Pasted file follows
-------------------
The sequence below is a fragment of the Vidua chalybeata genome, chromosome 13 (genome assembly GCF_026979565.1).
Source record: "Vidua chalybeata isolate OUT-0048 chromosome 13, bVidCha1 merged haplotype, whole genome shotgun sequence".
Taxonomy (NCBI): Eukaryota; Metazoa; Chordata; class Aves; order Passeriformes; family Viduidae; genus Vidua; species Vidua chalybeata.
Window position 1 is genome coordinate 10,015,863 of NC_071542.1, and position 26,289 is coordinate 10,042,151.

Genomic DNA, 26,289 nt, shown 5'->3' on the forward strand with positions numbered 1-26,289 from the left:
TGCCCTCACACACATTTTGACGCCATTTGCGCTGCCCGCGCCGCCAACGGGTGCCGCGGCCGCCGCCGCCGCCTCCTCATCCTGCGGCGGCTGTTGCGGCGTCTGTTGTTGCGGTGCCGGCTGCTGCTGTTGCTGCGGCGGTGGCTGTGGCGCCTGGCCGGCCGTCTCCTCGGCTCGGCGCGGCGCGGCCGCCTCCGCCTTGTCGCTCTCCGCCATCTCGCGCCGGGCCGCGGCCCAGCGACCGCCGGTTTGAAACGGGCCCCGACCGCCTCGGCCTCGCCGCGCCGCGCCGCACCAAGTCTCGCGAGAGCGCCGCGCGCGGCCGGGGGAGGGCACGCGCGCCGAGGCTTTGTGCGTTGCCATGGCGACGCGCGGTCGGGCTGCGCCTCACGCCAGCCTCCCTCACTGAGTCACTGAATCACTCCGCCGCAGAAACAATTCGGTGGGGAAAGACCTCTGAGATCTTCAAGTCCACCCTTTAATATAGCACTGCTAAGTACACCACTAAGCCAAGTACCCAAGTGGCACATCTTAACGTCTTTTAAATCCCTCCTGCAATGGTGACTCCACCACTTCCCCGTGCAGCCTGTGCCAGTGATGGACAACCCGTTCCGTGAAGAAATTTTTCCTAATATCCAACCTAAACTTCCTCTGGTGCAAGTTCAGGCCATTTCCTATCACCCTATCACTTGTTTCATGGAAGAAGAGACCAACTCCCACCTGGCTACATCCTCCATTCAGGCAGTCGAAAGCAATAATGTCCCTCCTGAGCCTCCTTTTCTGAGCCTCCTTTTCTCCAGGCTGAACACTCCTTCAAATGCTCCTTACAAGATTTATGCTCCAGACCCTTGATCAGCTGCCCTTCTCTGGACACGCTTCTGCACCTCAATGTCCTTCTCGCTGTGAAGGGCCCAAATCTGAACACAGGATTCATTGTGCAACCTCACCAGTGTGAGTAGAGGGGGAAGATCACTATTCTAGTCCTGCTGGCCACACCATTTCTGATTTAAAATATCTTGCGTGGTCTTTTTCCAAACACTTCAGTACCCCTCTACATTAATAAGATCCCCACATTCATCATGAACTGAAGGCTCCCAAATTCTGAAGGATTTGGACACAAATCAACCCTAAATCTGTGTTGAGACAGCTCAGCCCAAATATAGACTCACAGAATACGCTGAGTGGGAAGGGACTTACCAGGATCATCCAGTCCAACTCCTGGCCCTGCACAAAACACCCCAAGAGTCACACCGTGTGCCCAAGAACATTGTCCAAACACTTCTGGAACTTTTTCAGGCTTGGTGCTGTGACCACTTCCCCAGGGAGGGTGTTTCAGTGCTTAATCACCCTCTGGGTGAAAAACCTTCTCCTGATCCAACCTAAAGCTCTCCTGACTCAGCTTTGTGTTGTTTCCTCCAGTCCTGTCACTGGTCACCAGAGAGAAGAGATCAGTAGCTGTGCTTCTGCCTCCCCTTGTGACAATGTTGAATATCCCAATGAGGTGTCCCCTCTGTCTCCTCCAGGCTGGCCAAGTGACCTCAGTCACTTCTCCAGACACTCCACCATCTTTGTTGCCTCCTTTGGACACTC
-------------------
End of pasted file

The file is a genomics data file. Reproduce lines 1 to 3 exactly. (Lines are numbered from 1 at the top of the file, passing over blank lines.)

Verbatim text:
The sequence below is a fragment of the Vidua chalybeata genome, chromosome 13 (genome assembly GCF_026979565.1).
Source record: "Vidua chalybeata isolate OUT-0048 chromosome 13, bVidCha1 merged haplotype, whole genome shotgun sequence".
Taxonomy (NCBI): Eukaryota; Metazoa; Chordata; class Aves; order Passeriformes; family Viduidae; genus Vidua; species Vidua chalybeata.